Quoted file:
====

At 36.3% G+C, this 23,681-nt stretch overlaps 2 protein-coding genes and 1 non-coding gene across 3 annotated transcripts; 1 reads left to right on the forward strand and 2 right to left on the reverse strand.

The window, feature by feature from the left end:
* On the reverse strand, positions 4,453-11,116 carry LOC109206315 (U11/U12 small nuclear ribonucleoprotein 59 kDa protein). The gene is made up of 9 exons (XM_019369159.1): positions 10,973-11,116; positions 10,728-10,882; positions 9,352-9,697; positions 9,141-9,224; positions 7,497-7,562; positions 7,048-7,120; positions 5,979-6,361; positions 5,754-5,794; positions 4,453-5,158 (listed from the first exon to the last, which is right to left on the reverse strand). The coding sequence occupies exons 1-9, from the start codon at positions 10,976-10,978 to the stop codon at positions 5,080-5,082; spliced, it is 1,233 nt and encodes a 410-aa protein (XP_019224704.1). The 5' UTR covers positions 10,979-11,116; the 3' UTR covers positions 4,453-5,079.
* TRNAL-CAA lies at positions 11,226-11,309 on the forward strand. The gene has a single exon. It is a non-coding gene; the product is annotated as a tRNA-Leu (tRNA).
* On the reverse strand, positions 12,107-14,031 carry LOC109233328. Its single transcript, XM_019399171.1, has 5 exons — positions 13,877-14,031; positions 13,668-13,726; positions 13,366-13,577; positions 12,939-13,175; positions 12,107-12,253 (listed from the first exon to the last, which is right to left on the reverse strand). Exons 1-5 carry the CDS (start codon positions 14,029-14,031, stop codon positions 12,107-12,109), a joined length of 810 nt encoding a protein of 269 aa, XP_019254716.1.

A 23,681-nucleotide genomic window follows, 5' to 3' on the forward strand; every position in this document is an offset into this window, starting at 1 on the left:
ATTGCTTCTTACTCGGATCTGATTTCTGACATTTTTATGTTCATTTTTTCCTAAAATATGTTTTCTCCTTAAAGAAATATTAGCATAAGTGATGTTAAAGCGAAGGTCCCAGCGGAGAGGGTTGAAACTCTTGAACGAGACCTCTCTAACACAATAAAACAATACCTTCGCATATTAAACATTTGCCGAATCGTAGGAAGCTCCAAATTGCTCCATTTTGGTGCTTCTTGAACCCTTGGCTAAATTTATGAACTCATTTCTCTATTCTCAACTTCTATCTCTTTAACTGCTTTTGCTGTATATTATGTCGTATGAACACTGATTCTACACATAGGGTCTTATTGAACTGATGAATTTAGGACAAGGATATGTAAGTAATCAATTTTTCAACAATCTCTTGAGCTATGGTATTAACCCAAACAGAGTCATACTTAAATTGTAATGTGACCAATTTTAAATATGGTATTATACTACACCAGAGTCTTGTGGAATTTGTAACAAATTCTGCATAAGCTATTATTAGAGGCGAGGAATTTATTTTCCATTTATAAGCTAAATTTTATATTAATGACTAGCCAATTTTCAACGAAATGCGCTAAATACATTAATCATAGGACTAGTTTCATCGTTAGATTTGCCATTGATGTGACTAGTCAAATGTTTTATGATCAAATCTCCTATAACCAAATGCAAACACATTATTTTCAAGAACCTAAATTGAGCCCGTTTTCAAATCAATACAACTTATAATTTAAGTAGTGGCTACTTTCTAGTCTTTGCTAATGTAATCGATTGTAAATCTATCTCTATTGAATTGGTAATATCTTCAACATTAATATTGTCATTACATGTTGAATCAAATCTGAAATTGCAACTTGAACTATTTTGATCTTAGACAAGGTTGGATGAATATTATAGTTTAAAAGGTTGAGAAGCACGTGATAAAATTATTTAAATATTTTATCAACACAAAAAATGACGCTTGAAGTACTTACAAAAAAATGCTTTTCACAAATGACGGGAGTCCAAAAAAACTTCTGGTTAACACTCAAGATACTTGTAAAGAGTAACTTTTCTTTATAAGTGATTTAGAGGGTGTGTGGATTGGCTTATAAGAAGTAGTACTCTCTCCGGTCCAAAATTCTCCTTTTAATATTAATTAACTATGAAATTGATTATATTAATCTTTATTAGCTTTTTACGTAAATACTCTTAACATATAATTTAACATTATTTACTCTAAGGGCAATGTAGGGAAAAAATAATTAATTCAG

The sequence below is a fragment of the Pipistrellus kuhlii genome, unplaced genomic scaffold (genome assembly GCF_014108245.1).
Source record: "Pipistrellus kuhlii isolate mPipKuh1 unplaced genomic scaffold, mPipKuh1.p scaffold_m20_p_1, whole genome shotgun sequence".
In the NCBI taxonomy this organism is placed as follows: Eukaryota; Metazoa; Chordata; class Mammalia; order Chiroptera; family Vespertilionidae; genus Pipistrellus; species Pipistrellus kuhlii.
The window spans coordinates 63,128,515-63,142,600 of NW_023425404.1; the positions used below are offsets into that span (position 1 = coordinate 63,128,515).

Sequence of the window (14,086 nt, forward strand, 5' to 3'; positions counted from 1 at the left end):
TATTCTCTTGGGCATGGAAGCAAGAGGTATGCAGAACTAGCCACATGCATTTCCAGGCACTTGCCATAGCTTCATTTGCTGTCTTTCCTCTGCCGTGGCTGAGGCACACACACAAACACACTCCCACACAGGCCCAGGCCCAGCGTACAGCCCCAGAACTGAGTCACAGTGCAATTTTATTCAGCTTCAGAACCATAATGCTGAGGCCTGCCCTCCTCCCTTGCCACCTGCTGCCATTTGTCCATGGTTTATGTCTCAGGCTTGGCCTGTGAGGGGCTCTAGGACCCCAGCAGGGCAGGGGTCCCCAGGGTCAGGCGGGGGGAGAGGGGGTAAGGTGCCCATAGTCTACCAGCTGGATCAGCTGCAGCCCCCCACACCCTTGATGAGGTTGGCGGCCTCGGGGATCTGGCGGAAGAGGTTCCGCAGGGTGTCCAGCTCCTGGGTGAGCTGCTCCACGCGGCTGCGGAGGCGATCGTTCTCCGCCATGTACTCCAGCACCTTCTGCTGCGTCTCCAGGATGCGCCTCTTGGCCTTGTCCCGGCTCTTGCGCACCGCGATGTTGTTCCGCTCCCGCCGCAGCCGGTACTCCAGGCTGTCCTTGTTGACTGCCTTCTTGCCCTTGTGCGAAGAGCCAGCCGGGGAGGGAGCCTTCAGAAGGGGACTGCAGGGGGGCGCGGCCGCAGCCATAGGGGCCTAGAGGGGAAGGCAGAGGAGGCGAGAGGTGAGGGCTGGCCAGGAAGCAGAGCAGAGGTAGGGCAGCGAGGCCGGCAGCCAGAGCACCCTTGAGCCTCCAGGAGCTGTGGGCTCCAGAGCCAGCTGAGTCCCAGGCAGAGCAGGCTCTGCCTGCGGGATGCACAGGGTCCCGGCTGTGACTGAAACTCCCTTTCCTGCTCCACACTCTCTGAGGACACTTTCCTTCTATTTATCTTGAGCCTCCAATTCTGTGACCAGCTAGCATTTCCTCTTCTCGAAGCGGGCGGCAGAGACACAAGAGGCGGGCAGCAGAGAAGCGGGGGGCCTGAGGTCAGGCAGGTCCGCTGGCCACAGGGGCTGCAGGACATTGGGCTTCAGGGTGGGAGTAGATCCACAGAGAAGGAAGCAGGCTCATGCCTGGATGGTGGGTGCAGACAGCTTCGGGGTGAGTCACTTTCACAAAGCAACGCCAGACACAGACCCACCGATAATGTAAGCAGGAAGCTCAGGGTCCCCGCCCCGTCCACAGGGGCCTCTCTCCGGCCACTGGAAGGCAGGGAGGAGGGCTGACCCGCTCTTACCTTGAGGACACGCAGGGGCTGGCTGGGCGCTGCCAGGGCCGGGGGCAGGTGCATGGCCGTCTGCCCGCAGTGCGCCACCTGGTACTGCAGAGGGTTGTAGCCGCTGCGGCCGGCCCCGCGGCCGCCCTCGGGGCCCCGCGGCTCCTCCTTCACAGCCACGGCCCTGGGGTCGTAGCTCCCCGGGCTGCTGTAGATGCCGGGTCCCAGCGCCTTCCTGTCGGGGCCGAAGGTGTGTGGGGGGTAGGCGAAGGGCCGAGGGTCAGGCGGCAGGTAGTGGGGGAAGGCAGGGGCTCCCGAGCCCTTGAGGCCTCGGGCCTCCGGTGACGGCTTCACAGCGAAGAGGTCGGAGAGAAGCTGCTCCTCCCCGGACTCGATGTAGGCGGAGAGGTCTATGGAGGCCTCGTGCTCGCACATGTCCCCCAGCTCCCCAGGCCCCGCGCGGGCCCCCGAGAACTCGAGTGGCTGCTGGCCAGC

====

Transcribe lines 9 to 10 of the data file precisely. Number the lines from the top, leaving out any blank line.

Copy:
Source record: "Pipistrellus kuhlii isolate mPipKuh1 unplaced genomic scaffold, mPipKuh1.p scaffold_m20_p_1, whole genome shotgun sequence".
In the NCBI taxonomy this organism is placed as follows: Eukaryota; Metazoa; Chordata; class Mammalia; order Chiroptera; family Vespertilionidae; genus Pipistrellus; species Pipistrellus kuhlii.